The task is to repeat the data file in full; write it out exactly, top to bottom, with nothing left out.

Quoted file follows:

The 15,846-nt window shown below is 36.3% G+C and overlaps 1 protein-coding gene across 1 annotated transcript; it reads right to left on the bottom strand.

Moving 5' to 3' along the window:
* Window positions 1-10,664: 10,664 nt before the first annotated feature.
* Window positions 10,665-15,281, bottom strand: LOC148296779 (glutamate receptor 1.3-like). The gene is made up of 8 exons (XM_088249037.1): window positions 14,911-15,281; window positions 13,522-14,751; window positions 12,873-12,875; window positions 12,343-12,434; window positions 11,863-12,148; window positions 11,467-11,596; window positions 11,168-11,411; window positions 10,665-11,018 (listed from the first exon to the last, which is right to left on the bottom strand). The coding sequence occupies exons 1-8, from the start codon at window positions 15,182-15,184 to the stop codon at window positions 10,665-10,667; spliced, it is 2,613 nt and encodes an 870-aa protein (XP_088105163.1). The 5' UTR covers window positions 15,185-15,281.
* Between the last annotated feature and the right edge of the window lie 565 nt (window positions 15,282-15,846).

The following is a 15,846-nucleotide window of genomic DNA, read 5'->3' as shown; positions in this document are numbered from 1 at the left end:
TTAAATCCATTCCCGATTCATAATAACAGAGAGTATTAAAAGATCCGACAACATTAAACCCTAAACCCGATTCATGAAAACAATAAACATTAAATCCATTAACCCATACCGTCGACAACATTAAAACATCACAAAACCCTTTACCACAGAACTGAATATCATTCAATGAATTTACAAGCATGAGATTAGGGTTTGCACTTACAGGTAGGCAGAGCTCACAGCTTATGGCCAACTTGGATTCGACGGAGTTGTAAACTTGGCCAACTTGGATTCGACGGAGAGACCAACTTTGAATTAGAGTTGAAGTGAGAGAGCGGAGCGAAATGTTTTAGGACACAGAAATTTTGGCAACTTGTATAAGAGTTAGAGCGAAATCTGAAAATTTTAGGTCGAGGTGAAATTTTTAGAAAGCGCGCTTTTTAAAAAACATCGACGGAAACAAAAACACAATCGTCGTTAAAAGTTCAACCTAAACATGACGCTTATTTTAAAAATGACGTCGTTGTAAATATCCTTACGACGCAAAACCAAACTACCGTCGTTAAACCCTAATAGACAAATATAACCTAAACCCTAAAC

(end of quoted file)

The 15,846-nt window shown below is 36.3% G+C and overlaps 1 protein-coding gene across 1 annotated transcript; it reads right to left on the bottom strand.

Moving 5' to 3' along the window:
* Window positions 1-10,664: 10,664 nt before the first annotated feature.
* Window positions 10,665-15,281, bottom strand: LOC148296779 (glutamate receptor 1.3-like). The gene is made up of 8 exons (XM_088249037.1): window positions 14,911-15,281; window positions 13,522-14,751; window positions 12,873-12,875; window positions 12,343-12,434; window positions 11,863-12,148; window positions 11,467-11,596; window positions 11,168-11,411; window positions 10,665-11,018 (listed from the first exon to the last, which is right to left on the bottom strand). The coding sequence occupies exons 1-8, from the start codon at window positions 15,182-15,184 to the stop codon at window positions 10,665-10,667; spliced, it is 2,613 nt and encodes an 870-aa protein (XP_088105163.1). The 5' UTR covers window positions 15,185-15,281.
* Between the last annotated feature and the right edge of the window lie 565 nt (window positions 15,282-15,846).

The following is a 15,846-nucleotide window of genomic DNA, read 5'->3' as shown; positions in this document are numbered from 1 at the left end:
TTAAATCCATTCCCGATTCATAATAACAGAGAGTATTAAAAGATCCGACAACATTAAACCCTAAACCCGATTCATGAAAACAATAAACATTAAATCCATTAACCCATACCGTCGACAACATTAAAACATCACAAAACCCTTTACCACAGAACTGAATATCATTCAATGAATTTACAAGCATGAGATTAGGGTTTGCACTTACAGGTAGGCAGAGCTCACAGCTTATGGCCAACTTGGATTCGACGGAGTTGTAAACTTGGCCAACTTGGATTCGACGGAGAGACCAACTTTGAATTAGAGTTGAAGTGAGAGAGCGGAGCGAAATGTTTTAGGACACAGAAATTTTGGCAACTTGTATAAGAGTTAGAGCGAAATCTGAAAATTTTAGGTCGAGGTGAAATTTTTAGAAAGCGCGCTTTTTAAAAAACATCGACGGAAACAAAAACACAATCGTCGTTAAAAGTTCAACCTAAACATGACGCTTATTTTAAAAATGACGTCGTTGTAAATATCCTTACGACGCAAAACCAAACTACCGTCGTTAAACCCTAATAGACAAATATAACCTAAACCCTAAAC